Robots are traditionally used in assembly, machine tending, and material handling tasks. There is increasing interest in using robots for processing applications. In these applications, the robot is required to make changes to the part being processed. Robotic surface finishing tasks such as cleaning, polishing, sanding, machining, and painting are examples of processing applications. Physics-based models are not known a priori for many processing applications. This is often the case when a new material, part, or tool is under consideration. This problem also arises when there is significant uncertainty in the state of the workpiece or the tool. A large number of physical experiments need to be conducted to build a complete physics-based model. This can be done for large volume production. Building a complete model first and then using it for parameter optimization is not practical for low volume production. Moreover, the complete model might not be reused due to the nonrepetitive nature of tasks in small volume manufacturing. Our interest is in developing a self-supervised learning method that can identify the optimal operation and trajectory parameters with a small number of experiments. We are developing a method that optimizes the task objective and meets the task performance constraints. The algorithm makes decisions based on the uncertainty in the surrogate models of task performances. The method intelligently samples the parameter space to select a point for evaluation from the sampled set by determining its probability to be optimum within the set. The iterative method rapidly converges to the optimal point with a small number of experiments. We have validated our approach through physical experiments of robotic scrubbing and sanding.
Tool Path Planning for Ensuring Correct Tool Part Contacts
Tool-Path planning is the foundation for automating many manufacturing processes. Robotic manipulators are increasingly being considered to automate tasks that require complex tool motions. Robotic manipulators provide extra degrees of freedom and are more flexible than traditional automation technologies. However, a tool-path needs to be planned and given to the manipulator trajectory generator as input. The traditional tool-path planning considers the tool to have one contact point, known as the Tool Center Point (TCP). This underutilizes the available flexibility of the manipulator. To make use of the manipulator’s flexibility, multiple contact points or multiple TCP candidates can be considered. These tool contact considerations make the tool path planning problem complex and computationally challenging. We tackle these problems with a novel tool path planning algorithm. Our algorithm incorporates the multiple tool contact points consideration during tool-path planning in an efficient manner to generate a high-quality tool-path in a reasonable amount of run time. The numerous possible tool-paths generated due to the multiple TCP candidates are encoded in a directed graph. The efficient use of collision checking on the tool-path generated by a graph search algorithm is used to converge to the high-quality tool-path quickly.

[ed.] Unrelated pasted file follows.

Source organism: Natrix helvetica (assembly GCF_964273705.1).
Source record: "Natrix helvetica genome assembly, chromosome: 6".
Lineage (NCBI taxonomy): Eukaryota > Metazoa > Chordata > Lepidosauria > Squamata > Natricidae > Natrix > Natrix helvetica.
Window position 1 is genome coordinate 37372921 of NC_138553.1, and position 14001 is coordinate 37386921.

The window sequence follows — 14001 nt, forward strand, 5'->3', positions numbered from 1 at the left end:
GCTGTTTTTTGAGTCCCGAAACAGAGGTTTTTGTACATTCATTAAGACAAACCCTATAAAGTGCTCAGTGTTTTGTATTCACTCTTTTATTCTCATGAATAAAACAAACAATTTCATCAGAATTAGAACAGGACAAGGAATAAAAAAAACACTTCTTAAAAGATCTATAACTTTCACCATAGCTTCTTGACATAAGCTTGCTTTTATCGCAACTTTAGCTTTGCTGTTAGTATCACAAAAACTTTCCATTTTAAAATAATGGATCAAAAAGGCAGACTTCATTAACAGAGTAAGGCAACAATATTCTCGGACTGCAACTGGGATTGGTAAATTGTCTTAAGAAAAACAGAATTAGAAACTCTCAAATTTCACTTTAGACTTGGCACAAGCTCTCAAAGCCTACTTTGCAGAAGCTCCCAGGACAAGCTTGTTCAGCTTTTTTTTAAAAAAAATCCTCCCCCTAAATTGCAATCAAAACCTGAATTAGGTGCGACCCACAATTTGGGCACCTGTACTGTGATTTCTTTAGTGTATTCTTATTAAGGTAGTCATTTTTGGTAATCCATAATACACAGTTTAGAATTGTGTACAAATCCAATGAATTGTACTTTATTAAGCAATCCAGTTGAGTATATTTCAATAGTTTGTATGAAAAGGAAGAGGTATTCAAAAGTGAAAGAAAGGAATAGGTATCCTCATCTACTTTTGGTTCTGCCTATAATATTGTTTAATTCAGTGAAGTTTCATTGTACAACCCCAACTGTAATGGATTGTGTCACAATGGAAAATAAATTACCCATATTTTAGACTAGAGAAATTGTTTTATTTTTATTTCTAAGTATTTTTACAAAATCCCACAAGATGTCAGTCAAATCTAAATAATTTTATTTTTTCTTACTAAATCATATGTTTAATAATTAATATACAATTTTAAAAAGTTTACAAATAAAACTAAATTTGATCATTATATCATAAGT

Alert Generation for Human-Robot Teams
Multi-robot systems can be particularly useful for dangerous missions in complex environments, e.g., disaster response, and reduce the risk to humans. We anticipate that humans will be in supervisory roles to make decisions in critical situations, and manage resources. At a high-level, humans will ensure that robots are continuously working on tasks that align with the mission objectives as the mission progresses. In a mission with considerable uncertainty due to intermittent communications, degraded information flow, and failures, humans need to assess both the current and probable future states to make superior decisions. We are developing a forward simulation-based alert system that proactively notifies the human supervisor of possible undesirable events, which assists humans to retask agents accordingly. We are also developing methods for speeding up mission simulations to ensure real-time alert generation, essential in time-critical missions. We have conducted human subject studies to verify that these alerts do improve the decision making performance of human supervisors.
Robotic Additive Manufacturing
Additive Manufacturing (AM) is expected to revolutionize manufacturing. The current generation of AM technology has overcome many limitations of traditional manufacturing. However, the current AM technology still needs many improvements. The goal of our research is to realize the next generation AM technologies through use of robotics. Articulated robot arms can significantly expand capabilities of AM processes by allowing material deposition using complex non-planar layers. Many composite parts have thin three-dimensional shell structures. Achieving the right fiber orientation is critical to the functioning of these parts. Printing them using conventional planar-layer AM processes leads to fibers being oriented in the plane of the layer. The capability to deposit the material along non-planar conformal layers can produce parts with the desired material properties. We have demonstrated that using non-planar layers can significantly improve structural performance. We use artificial intelligence-based methods to generate robot trajectories to minimizing the build time. Furthermore, we have been working on conformal multi-resolution 3D printing. Robots can be used to perform multi-resolution printing that finds the best trade-off between build speed and surface finish. We are developing the three-nozzle extrusion system and implemented path planning algorithms using non-planar layers with different resolutions. Finally, AM is not expected to produce high-quality electronics (e.g., processor, sensors) in the near foreseeable future. Our research also focuses on the use of robots for the insertion of externally fabricated components such as sensors, actuators, and energy harvesting components during the AM process.